Dealer: ♠ K763 Book bidding
East ♥ J109 West North East South
Both vul ♦ 63 - - 5♦ (1) all pass
Dave’s 2nd Column answer Board 26 from Wednesday 7th
Dealer: ♠ K763 Book bidding
East ♥ J109 West North East(A) South
Both vul ♦ 63 - - 5♦ (1) all pass
(1) What did you open with this East hand A
♣ QJ10 ♣ 84
And what happened at the Pattaya Bridge Club? 3NT+2 five times, 3NT+1 and 6♥-4. I understand that one top player passed
with the East hand and then jumped to 3NT when partner opened – I assume that
the 3NT opening has a different meaning in
Bidding Quiz Answers
Hand A: 3NT. This is yet another perfect example of the Gambling 3NT.
Hand C: Dbl. A take-out double is normally about 11+ in the direct seat, but with this classic shape 10 is fine. Here is a note about this bid from Paul Qupdomine:
This is an example of one of my favorite treatments ... the light shaped take out double. At match-points aggression is frequently rewarded and never more so than here. I feel that this treatment MUST meet 3 criteria ... the shape must be a perfect take-out, all the high cards must be in your long suits, and the vulnerability must be white/red or white/white. It also helps if partner understands you may be doubling with as little as 10 hcp. My hand was perfect for this and 1♥ doubled went for -800 white/white when the best we could achieve declaring (on reasonable play) was 460. My hand was AJ9x, x, J10xx, KJxx. NOT what everyone considers a T.O. double of a 1♥ opening apparently but fine by my standards. It met all three criteria and partner (holding Hand B) worked out that a pass would net a top! Most balancing hands had to settle for 3NT opposite this. At IMPs this is a bit riskier but still valid.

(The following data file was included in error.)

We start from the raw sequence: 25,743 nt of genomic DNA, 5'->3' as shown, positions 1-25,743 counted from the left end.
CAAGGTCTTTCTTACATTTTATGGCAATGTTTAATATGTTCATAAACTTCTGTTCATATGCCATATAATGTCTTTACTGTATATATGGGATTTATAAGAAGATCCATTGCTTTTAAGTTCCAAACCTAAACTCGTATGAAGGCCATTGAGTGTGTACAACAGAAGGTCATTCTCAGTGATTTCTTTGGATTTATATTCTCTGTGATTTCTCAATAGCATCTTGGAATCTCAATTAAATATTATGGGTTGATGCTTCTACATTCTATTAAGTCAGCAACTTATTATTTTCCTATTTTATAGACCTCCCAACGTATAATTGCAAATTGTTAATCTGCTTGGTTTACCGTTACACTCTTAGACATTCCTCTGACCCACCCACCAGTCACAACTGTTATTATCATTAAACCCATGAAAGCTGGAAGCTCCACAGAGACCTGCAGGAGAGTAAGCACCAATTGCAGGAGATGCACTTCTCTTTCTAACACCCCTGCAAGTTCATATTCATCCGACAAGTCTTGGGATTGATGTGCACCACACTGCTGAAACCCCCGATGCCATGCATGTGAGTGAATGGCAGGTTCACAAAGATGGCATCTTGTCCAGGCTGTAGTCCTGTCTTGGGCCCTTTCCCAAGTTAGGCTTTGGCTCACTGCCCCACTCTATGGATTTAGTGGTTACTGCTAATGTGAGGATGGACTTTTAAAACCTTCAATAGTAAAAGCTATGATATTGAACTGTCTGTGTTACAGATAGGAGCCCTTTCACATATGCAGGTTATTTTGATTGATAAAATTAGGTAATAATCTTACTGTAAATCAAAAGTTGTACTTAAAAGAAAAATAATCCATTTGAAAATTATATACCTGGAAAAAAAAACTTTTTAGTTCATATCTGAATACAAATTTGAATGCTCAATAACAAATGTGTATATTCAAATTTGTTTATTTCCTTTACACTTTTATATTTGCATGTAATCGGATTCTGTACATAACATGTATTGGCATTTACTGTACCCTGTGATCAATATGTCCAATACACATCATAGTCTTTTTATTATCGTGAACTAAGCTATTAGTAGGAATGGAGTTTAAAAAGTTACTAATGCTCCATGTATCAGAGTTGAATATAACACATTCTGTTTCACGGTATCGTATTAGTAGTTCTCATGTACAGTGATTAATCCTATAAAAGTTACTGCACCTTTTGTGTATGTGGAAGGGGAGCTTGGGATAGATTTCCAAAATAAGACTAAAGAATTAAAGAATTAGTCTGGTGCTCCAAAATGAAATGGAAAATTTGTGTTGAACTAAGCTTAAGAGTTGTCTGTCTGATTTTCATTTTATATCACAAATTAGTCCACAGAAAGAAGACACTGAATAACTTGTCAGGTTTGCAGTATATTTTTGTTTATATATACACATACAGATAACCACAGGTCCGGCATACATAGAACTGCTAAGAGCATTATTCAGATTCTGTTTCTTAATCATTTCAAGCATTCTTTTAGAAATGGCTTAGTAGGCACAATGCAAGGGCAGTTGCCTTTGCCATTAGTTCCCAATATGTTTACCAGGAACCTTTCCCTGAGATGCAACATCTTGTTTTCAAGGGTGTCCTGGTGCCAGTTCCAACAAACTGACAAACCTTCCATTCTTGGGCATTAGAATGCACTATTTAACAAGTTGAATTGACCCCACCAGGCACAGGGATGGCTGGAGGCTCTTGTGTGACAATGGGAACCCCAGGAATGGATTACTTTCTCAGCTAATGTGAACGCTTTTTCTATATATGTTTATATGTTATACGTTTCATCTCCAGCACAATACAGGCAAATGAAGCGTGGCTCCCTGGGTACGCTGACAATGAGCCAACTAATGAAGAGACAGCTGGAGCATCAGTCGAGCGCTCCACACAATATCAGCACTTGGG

Hand E: Pass, and pass partner’s expected re-opening double. This penalty pass is much better than a negative double showing 4 ♥’s as game is not certain and you will get an excellent score for 1♠* going down a lot.
Current club championship standings
Gold Cup = Best 30
Silver Plate = Best 10
Bronze Medal = Best 5
1918.3 Hans Vikman
1905.5 Janne Roos
1875.2 Paul Quodomine
1802.9 Sally Watson
1728.7 Ivy Schlageter
1725.8 Bob Short
1709.7 Paul Scully
1708.2 Bob Pelletier
636.6 Sally Watson
625.4 Jeremy Watson
619.7 Ivy Schlageter
618.9 Bob Short
615.1 Lars Broman
613.2 Per-Ake Roskvist
611.2 Gerard & Derek
325.4 Jeremy Watson
325.3 Ivy Schlageter
321.7 Bob Short
321.0 Per Andersson
316.9 Terje Lie
316.1 Lars Broman
Congratulation to Paul Quodomine for achieving the triple for the second time. Also well done Bob Pelletier who has now qualified to join the other seven challengers in the Gold Cup.